2. Centers Disease Control and Prevention, Prevention of plague. Recommendations of the Advisory Committees on Immunization Practices (ACIP), Morbid. Mortal. Week. Rep. 45(RR-14):1–15 (1996). (Reviews information on plague control, with general background information on plague, and a focus on the formalin killed plague vaccine, USP.)Google Scholar
  3. Dennis, D. T., Gage, K. L., Gratz, N., Poland, J., Tikhomirov, E., Plague manual: epidemiology, distribution, surveillance and control. Geneva: World Health Organization (1999). General plague reference with guidelines on plague prevention and control.Google Scholar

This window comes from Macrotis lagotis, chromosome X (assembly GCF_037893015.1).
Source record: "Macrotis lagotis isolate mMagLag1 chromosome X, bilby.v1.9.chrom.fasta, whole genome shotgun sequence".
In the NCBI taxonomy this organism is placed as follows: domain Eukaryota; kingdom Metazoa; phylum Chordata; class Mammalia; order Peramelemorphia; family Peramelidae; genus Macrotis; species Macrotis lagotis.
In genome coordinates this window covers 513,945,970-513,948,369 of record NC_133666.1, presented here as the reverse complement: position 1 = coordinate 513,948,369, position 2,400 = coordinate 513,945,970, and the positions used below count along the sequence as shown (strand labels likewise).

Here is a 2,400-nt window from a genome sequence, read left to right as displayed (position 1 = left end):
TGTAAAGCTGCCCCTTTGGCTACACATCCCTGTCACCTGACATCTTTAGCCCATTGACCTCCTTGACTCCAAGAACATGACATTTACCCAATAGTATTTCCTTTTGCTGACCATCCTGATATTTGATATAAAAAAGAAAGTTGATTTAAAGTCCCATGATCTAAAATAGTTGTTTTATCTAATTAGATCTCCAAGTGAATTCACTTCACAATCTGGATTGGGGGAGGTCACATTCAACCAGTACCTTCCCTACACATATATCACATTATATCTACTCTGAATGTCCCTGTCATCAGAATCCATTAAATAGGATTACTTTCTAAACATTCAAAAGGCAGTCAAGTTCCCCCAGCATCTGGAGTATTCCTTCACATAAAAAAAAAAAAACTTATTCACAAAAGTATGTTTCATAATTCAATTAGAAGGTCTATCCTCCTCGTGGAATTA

4. Eskey, C. R., Haas, V. H., Plague in the western part of the United States, Public Health Bull. 254:1–82 (1940). (The classic description of the ecology of plague in the United States.)Google Scholar
  5. Gregg, C. T., Plague, an Ancient Disease in the Twentieth Century, rev. ed., University of New Mexico Press, Albuquerque, 1985. (Interesting overview of some epidemiological aspects of plague in the United States, with selected case histories.)Google Scholar
  6. Inglesby, T. V., Dennis, D. T., Henderson, D. A., et al., Plague as a Biologic Weapon: Medical and Public Health Management, JAMA 283(17): 2281–2290. (Consensus statement including a concise review of the various aspect of plague disease and recommendations following the use of plague as a biologic weapon.)Google Scholar